Wednesday, March 3, 2010

From Food to Friendship

Our daughter, Zoë, recently ate her first solid food. She consumed her rice cereal with such gusto that Adeet and I are convinced she’s ready for culinary school. We snapped photos, shot video, and applauded after she opened her mouth for more after each spoonful. Of course, we were excited that she’s achieved another milestone, but I was especially happy to think that soon she’ll participate in the communal experience of eating. I cherish the bond she and I have established through nursing, but I look forward to the joy she’ll experience when she shares food with others. For me, eating is a social activity. When I recall my favorite meals, I remember not only the food, but also the people who made it or who ate with me.

One recent meal in particular stands out. Earlier this winter, our friend Zaman, who cooks at one of Sammy's award-winning gyro carts
, invited us for dinner at his home. We had expected that the food would be delicious, but we were impressed with just how much of it he had made: two kinds of rice, eggplant, salad, chicken, lamb, goat, and ilish, a popular Bangladeshi fish. The kitchen in his studio apartment is smaller than the gyro cart, and yet he had managed to create a feast.

When Zaman set the dishes on a blanket on the floor, they nearly ran the length of the room. We ate with our hands, which only heightened the pleasure of eating such good food—we could smell, taste, and feel the spices. He watched us carefully and kept track of what we had, or had not, eaten. “You haven’t tried the chicken!” he admonished me. No, but I’d had more than one piece of fish, two servings of each kind of rice, and several helpings of eggplant. But I tried it and was happy that he’d chided me. I don’t eat chicken often, but this was so flavorful and tender that I would happily make a habit of it.

Zaman held Zoë on his lap and wanted to give her a taste of his dinner. She was too young for solid food at that point, but I could understand his desire to share the meal with her. We had all come together that evening because of food—his food—and he wanted her to fully take part in the experience. And he was likely missing his young daughter, who is still in Bangladesh.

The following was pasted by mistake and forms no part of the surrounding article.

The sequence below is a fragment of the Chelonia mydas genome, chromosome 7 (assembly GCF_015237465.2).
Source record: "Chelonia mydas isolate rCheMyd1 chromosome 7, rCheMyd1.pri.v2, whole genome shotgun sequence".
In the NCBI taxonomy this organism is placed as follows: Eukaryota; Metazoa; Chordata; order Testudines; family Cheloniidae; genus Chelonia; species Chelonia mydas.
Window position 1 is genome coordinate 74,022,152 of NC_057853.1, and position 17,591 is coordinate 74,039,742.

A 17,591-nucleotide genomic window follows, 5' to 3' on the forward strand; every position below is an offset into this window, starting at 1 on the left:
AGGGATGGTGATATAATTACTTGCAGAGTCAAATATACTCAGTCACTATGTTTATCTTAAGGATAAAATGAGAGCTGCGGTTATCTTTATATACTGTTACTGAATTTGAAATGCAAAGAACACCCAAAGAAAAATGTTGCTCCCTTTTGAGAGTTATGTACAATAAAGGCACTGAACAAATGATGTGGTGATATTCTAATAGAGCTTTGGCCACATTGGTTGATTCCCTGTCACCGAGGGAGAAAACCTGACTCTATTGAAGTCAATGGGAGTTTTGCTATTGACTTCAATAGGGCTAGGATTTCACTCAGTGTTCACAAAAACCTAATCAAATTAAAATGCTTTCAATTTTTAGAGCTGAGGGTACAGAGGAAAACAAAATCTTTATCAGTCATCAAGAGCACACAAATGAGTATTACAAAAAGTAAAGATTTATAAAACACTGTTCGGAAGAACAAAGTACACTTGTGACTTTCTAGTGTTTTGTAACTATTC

In a few weeks, Zaman will take the U.S. citizenship exam. When he gets his green card, he’ll apply to bring his family here. I can imagine the happiness they’ll feel when they eat together again, and I picture Zaman sitting with his daughter and sharing food from his plate.

We had enjoyed a delicious meal with Zaman, but we’d also learned about his home in Bangladesh, his early experiences in the States, and his take on street-cart politics. And in turn, he was curious to know more about us. I hope that sometime soon our daughters will eat together. Zoë will undoubtedly delight in the new tastes, from coriander and cumin to garlic and ginger. And even more importantly, she’ll savor the company of the person eating with her.

photos by Adeet and Kate Deshmukh


neeta said...

how beautifully written ! I love your perspective on eating as a social activity and how food can actually get people closer. Also, I feel like I know Zaman already and can almost taste the dinner you guys ate ! I love reading your blog !

sandhya said...

love this. thanks for sharing.

fran Pelzman Liscio said...

Hi there Kate, guess what--it's your absentee friend Fran Lliscio! so sorry that Joel and I have been out of the loop for so long. so much going on. But we think about you all the time, and I love your blog. And Zoe is so beautiful! Oh my gosh, look how big she is, and what a little sweetie.

Sangeeta Jain said...

It is very nicely written and really enjoyed reading the article. It is always fun to know about other culture. I wish Zaman and congratulate him in advance for becoming a US Citizen and more importantly he will be united with his family.